Posted by: Georjina | Friday, 02 March 2007 at 11:20 AM
"Being female is not under our control, being a woman requires work!"
Perhaps this is why I hate to hear people refer to men and women as "males" and "females." As if they were animals.
Posted by: ronni prior | Friday, 02 March 2007 at 10:21 PM
I strongly believe that the language we use to describe old is of vital importance, just as is letting others know when the language -- verbal, written, visual -- they use is not appropriate, as is done so well on this blog.
The list of words synonymous with "old" you provide is appalling and must be readjusted.
I certainly agree the stereotyping of individuals does much to perpetuate the false perceptions one group develops toward another -- including what "old" means.
Posted by: Joared | Saturday, 03 March 2007 at 03:29 AM
I very much dislike being called "young lady" by clerks etc in grocery stores or other places when it is evident that I am way past 60 years of age but I just let it pass because I don't have a good retort yet.
Posted by: Chancy | Saturday, 03 March 2007 at 04:33 PM
In response to Chancy's question (what do we say when the store clerk calls us 'young lady'?) I really like this suggestion from the Old
website. 'You can look back at them, preferably with no trace of hostility or sarcasm, and ask with genuine puzzlement, “What do you mean?” The beauty of this response to an ageist remark is that the burden is no longer on you to explain why what they said is offensive. It does not make you “feisty” or “crotchety” or “cranky.” It places the burden squarely on them to look at what they just said and figure out why they said it. It can make them squirm at what they just said the way you are squirming at what they just said. And it’s more educational than any mini-lecture on ageism you might deliver.'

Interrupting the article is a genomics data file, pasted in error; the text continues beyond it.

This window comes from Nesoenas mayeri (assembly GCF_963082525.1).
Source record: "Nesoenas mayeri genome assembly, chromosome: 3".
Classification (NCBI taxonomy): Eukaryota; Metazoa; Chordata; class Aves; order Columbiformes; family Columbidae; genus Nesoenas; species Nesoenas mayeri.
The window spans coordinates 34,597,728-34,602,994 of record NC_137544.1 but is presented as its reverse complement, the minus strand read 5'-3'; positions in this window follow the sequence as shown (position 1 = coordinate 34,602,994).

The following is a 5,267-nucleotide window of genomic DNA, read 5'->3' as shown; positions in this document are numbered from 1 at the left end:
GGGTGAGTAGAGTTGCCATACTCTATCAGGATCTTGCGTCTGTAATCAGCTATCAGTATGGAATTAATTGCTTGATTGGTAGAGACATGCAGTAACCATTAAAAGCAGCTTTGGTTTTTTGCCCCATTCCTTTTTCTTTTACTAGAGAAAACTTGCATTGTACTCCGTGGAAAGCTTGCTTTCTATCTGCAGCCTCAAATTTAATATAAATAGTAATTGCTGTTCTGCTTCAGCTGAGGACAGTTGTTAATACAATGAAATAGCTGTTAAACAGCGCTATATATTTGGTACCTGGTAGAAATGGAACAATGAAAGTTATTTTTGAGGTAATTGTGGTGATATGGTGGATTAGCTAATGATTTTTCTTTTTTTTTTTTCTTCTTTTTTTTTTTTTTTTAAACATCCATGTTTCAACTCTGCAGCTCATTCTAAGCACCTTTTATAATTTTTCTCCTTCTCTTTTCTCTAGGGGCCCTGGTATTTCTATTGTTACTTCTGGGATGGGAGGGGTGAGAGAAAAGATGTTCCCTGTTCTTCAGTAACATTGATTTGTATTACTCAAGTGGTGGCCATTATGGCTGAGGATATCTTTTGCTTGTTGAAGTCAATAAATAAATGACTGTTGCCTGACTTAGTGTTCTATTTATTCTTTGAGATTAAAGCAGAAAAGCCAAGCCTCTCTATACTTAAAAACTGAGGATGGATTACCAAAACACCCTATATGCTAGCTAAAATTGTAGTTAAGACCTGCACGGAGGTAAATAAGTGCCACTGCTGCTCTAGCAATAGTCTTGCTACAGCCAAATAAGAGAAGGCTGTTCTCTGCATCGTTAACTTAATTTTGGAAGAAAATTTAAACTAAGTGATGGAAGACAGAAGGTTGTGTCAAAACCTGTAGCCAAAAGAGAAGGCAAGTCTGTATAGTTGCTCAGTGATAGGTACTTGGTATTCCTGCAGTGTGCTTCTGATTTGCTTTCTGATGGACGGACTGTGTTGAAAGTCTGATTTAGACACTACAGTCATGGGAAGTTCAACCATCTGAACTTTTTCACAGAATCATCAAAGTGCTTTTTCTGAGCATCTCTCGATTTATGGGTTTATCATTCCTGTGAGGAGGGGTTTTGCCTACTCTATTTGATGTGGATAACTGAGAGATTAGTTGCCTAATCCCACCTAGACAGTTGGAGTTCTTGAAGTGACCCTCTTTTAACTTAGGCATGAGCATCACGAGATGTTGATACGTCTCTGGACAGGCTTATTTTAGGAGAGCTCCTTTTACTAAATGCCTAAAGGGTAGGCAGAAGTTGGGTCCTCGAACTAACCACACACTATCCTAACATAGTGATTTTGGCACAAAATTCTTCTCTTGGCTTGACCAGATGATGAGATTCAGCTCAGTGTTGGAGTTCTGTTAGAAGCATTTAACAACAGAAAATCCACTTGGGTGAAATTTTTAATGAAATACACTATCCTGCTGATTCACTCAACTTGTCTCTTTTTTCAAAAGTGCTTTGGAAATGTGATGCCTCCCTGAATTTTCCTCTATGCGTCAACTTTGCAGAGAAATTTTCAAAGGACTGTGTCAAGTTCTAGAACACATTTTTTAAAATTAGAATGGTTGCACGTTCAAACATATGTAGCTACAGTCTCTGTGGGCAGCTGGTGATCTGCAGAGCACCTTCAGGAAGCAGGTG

Posted by: Marian Van Eyk McCain | Sunday, 04 March 2007 at 12:27 AM
Well, am I happy to find myself here! I've been fighting my corner for being allowed and acknowledged to be just simply 'old', and as such to be equally valued with all other ages, and I started blogging with that in mind. You already have my blog listed as an elderblogger under Not Dead Yet!, though I'm not sure how I got there, as this is my first visit.
True, Shakespeare didn't do the old any favours, but then being old in his time was a different game from what it is now, I suppose. [Do you think his "pouch on side" was a colostomy bag, by the way?! Somebody should write an imaginary blog for Shakespeare.]
My pet hates in the cutesy category, alongside "young lady", are "young at heart" and "80 years young". Living for nearly 80 years has been hard work, and I like to think I have more heart now than I had when I was 20.
Posted by: Judith | Wednesday, 07 March 2007 at 12:09 AM
Regarding Chancy's question about how to handle the store clerk (inevitably a man) who refers to her as "young lady": Why not take the opportunity to educate? My response is a friendly and smiling: "I'm certain that your intentions are good, but a better term for addressing an older woman is ma'm. I think you'll find it's usually appreciated by someone my age." This is usually well received. Of course, I live in L.A., so many older women I know would respond more favorably to being called "sweetie/baby/darling!"
Posted by: Cynthia Friedlob | Friday, 16 March 2007 at 06:24 PM